The left eye seems to be in need of a cataract now but when he told me about the right eye I decided to delay surgery as the left eye has only two or three Drusen and I was concerned about cataract surgery exacerbating the start of ARMD although he assured me that the two were not related and that I need not worry.
I have read a lot about it and have seen that blue light could be responsible and that cataract replacement could be responsible for blue light entering the eye.
My late father and his late sister both had macular degeneration and I am blonde with blue eyes and Caucasian so have a very good chance of it developing in the future if not now. I have some photos that he took but they were without dilation so maybe they are not as accurate as they could be.
At the same time he examined my husband who is 77years old and he told him that he has ARMD in his right eye and that there is nothing he can do as even vitamins at his stage would not work. This was a shock as Alex has always had brilliant vision and this must have developed over the last year only.
Therefore we both need some advice and help from you as follows:
Is there anything I can do to prevent further development? Is cataract surgery considered safe and should I have further examination of the retina before or after cataract surgery?
Secondly, how does my husband Alex know what to do about protecting his good eye and how does he know whether this is dry AMD or Wet AMD.
The amsler grid has straight lines in my case but wavy lines in the case of his right eye with AMD.
This all happened in the last week and we are both in a state of shock and surprise.
I have read quite detailed reports about AMD and to me there seems to be no answer whatsoever.
I would however appreciate your advice and recommendations. We may consider coming to the States if you feel that it would be worthwhile.
Stem cells or microscope insertion seem to be the only answer.
Shelley Trope- Friedman.
I am not aware of any evidence that cataract surgery promotes progression of ARMD.
I think most modern IOL’s filter both UV and Blue Light. Check with your doc.
Just because you have drusen in the right eye (or either eye) does not mean you have ARMD. There can be other causes of distortion, such as an ERM.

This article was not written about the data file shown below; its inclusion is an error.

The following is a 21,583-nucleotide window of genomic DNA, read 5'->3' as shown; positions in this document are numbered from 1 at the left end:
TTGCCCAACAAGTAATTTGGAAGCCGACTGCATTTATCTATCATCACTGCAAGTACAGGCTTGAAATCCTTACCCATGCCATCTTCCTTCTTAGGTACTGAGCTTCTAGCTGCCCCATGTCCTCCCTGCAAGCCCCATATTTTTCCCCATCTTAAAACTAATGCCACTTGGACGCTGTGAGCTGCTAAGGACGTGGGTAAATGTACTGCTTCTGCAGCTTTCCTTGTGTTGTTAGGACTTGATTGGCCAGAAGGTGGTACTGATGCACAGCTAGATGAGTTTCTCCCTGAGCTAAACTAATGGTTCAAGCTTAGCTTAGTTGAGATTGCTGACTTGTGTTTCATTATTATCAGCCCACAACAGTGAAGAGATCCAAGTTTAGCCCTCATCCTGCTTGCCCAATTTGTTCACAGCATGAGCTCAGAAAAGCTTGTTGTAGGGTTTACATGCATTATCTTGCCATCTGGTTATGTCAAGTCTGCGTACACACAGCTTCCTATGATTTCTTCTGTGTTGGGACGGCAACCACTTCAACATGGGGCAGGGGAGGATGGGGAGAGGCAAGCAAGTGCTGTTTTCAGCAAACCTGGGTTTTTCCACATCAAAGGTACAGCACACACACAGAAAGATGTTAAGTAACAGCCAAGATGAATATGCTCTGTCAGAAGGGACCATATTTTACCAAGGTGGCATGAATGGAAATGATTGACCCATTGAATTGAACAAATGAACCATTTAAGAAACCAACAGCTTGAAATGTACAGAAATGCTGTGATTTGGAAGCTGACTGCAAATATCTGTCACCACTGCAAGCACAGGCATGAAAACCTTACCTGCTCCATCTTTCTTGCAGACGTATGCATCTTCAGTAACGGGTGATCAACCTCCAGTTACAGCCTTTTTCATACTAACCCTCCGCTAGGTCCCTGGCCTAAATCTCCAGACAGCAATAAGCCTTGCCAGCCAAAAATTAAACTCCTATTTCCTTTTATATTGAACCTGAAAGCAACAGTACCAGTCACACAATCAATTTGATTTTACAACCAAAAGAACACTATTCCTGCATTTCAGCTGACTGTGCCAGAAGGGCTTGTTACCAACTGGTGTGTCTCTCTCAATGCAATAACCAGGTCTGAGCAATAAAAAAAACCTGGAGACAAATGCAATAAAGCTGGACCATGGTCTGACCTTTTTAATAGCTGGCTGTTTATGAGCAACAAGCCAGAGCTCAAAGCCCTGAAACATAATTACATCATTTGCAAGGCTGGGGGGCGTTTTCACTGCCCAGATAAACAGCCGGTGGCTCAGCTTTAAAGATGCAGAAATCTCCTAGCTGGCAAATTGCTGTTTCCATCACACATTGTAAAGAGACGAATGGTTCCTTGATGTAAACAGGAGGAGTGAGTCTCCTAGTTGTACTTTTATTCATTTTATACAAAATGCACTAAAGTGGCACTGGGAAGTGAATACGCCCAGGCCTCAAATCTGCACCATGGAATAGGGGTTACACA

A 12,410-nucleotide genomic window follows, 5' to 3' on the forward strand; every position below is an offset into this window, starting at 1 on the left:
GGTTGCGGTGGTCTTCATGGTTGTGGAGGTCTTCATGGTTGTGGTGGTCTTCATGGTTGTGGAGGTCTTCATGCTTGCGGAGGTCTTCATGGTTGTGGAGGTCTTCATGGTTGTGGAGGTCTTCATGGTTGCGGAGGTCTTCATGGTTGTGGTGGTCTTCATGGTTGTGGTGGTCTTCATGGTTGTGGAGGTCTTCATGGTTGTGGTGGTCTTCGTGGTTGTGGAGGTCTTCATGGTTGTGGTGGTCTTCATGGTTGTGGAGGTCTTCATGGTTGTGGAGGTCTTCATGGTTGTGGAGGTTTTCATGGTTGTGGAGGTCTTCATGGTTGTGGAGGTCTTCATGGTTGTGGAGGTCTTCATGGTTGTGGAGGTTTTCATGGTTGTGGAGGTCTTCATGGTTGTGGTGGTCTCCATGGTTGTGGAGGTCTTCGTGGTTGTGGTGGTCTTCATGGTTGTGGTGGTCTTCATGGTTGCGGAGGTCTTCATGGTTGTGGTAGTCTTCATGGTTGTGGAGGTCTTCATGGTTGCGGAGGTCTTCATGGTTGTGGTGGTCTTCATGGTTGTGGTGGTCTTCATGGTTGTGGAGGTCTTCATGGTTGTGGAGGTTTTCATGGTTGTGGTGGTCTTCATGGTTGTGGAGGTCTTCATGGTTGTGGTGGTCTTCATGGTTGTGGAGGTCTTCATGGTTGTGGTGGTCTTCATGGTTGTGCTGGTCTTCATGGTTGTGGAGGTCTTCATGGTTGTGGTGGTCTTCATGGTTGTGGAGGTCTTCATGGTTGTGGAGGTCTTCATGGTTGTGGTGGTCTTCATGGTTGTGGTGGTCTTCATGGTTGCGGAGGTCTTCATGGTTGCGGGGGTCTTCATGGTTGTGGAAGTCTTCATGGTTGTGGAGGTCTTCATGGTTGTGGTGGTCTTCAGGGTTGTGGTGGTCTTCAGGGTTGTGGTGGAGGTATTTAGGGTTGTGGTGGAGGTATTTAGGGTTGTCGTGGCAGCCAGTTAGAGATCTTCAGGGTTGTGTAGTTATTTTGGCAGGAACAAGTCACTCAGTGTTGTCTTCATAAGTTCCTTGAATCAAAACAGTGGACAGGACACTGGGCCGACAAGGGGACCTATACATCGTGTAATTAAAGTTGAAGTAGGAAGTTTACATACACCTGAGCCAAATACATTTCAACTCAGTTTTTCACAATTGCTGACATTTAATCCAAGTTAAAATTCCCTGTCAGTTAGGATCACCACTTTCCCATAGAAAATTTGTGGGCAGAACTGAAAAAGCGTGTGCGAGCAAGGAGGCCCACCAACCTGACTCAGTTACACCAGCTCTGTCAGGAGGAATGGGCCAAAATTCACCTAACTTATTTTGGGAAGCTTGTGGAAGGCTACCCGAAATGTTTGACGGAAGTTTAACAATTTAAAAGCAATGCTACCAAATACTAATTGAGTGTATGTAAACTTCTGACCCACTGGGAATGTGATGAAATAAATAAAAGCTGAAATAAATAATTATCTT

1. Nothing proven to prevent further development.
2. In my opinion, cataract surgery is very safe for you.
3. A retina specialist should be able to determine the cause of the distortion/wavy lines and determine if Alex has ARMD or not.
Randy – My right eye has retinal detachment. I was all set to go into surgery when it was cancelled at the anesthesiologists request. I have among other things, asthma, emphysema, COPD, epilepsy, a heart condition and a herniated diaphragm (my stomach is above the diaphragm by quite a bit). My meds consist of approximately 25 to 30 different medications daily. I have been turned down for surgery by two different surgeons. One was for incontinence and the other for the herniated diaphragm. They both felt that I would not make it through surgery. I did have cataract surgery on both eyes a year ago. It went beautifully.
Now this opthamologist wants to fix my detached retina with general anesthetic. My cardiologist is not available for another two months (out of the country) so I saw another one two days ago. I don’t really have a pulmonologist so am seeing one that I don’t know on the day after Thanksgiving. The cardiologist said “go ahead”. I’m not sure what the pulmonologist will say. I would expect him to say no to the anesthetic. The opthamologist really wants to do it; but there are so many risk facters in my case. I am 69 yrs. old and am surprised to have lived this long as, in the past, two gp’s have told me (once around age 40/the other in my 50’s) that I was dying. I wonder just how many lives can one person have? Our 50th anniversary is 8 mos from now and it is my goal to live that long if possible. I am about ready to let this right eye go blind and take my chances with the left one.
One big question I have is: The opthamologist makes it sound like if I don’t have the surgery, the other eye will follow almost immediately; yet I can’t understand why and he doesn’t explain. He has never examined the left eye – only the right. Can you try to put this into some sort of perspective for me?
I feel as though it is a case of dying with possibly good eyes or living blind. The loss of one eye would not bother me so much. I should mention that the condition is not one of heredity but rather from a very hard fall a few months back where I hit my head very hard. It actually still hurts just a little. Please get back to me as soon as possible because he has the surgery scheduled for a week from tomorrow. Sincerely…….Barb
You’ve had surgery by now?
Certainly, there is no correlation with one eye getting a detachment and going blind and its influence on the other eye.
I hope you are well.